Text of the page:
By KIMEKO MCCOY
While some of us may have a hard time wearing the hat of one job, one St. Augustine man has many hats and manages to perform a balancing act while wearing all of them.
St. Augustine’s former mayor, Len Weeks, is a father of three, a businessman, a leader in the community and serves as a liaison between St. Augustine and its sister cities.
In addition to his already lengthy resume, Weeks recently added another job — Focus 450 vice president.
Instead of looking at this job as another thing to do on his task lists, Weeks sees it as an opportunity to further involve himself in the community he’s grown up in.
“Why am I involved in this thing? Basically there’s a few reasons but the most important reason is I’ve lived here since I was 4 years old, in St. Augustine,” Weeks said.
After having witnessed the festivities and celebration of the city’s 400th anniversary, Weeks couldn’t wait to see what was planned for the 450th.
“There was a lot of talk, but there wasn’t a whole lot going on, and people that had talked about this before had a different approach. There were people who wanted to do an approach where they were going to do programming and events and things like that,” Weeks said. “Then the city was going to do the federal commission and that was going along, we thought, very well but then there’s no federal money. So here we are getting closer by the day to the 450th.”
It was then that Focus 450 founder and president, Jim Browning, decided it was time to take action.
“Jim Browning came to me and he says, ‘Len, you know, I’ve known you for a long time.’ We went to college together. He says, ‘I know you’re involved with the city, being a former mayor,’ and he says ‘I know you’ve been here for the 400th. I want to elicit your help. Let’s try to do something for the 450th,’” Weeks said.
Weeks didn’t see the city of St. Augustine as having the ability or resources to pull off a big grandiose project so instead, he decided to take on a few projects that were near and dear to him.
“There’s no programming. I mean that’s not our forte, the programming. That requires a whole different staff and a lot of things. Our mission is to try to put something on the ground that is tangible that people can see for years to come,” Weeks said.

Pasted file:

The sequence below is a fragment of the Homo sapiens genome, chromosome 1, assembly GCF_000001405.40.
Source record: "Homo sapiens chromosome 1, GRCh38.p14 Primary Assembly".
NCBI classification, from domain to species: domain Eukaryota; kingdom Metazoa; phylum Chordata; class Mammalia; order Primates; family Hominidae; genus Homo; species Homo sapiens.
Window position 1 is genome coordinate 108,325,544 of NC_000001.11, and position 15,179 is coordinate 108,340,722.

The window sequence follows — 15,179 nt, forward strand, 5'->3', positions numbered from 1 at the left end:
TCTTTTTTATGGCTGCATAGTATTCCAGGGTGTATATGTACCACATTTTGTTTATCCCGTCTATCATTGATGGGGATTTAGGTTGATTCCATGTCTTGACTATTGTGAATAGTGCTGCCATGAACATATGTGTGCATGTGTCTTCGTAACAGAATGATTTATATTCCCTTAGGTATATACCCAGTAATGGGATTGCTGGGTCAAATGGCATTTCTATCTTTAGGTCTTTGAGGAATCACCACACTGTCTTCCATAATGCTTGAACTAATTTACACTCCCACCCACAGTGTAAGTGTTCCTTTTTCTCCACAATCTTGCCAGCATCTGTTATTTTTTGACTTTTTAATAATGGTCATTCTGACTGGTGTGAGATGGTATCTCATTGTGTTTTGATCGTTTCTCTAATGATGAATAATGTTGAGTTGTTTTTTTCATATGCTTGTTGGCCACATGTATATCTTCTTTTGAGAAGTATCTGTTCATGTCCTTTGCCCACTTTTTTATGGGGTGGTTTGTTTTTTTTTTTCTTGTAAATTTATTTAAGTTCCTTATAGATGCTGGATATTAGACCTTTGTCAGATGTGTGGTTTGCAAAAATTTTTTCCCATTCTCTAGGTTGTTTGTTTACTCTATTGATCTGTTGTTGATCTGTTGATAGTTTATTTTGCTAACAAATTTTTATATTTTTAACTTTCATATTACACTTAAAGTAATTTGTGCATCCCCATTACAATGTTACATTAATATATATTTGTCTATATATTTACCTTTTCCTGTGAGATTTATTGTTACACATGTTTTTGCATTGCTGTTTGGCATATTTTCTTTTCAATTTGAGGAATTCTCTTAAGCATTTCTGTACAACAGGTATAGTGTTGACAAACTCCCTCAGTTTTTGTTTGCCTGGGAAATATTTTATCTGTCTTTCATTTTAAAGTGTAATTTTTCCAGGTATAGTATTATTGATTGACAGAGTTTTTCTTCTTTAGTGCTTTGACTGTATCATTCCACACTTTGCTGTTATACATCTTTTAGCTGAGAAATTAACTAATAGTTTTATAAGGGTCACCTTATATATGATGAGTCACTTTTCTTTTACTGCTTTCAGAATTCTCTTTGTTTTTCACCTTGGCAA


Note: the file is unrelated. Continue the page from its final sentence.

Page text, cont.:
Aside from being the Focus 450 vice president, Weeks also is the founder of Len Weeks Construction Design and Development on Hypolita Street.
Having this job went hand in hand with some of the things he wanted to do to commemorate the 450th anniversary of his hometown.
Weeks plans to pursue a goal of beautifying the city with what are called, Pocket Parks.
Pocket Parks are small pieces of land around town that can be fixed up and beautified for the 450th, he said. It’ll be a project where garden clubs and civic associations also can get involved.
Each park will be run by one of St. Augustine’s sister cities to serve as a visible bond between here and there.
Weeks’ Pocket Parks are a smaller part of a bigger picture he has planned. There seem to be plenty of ideas under those many job hats.
“We need to fix the street,” Weeks said. “We need to make the curbs. We need to do these things, but we don’t just need to do that. We need to have a plan and vision that’s going to be much bigger and broader than that. We need to take these streets and we need to put them back to where they look historic, where they’re more pedestrian, where they have better lighting, just better than what we have now. Not just moving a curb or making it one way and doing nothing more.”
So, in addition to beautifying the city through small developments, the city is going to fix the street in the heart of St. Augustine as its big 450th project.
“We want to put some lasting projects around our city that people can say, ‘this is done for the 450th and there’s a lot of things going on,’” Weeks said.
The hope is as tourist and natives alike walk about the streets of St. Augustine, each step will remind them that this city has been here for 450 years and they’re walking on a piece of history.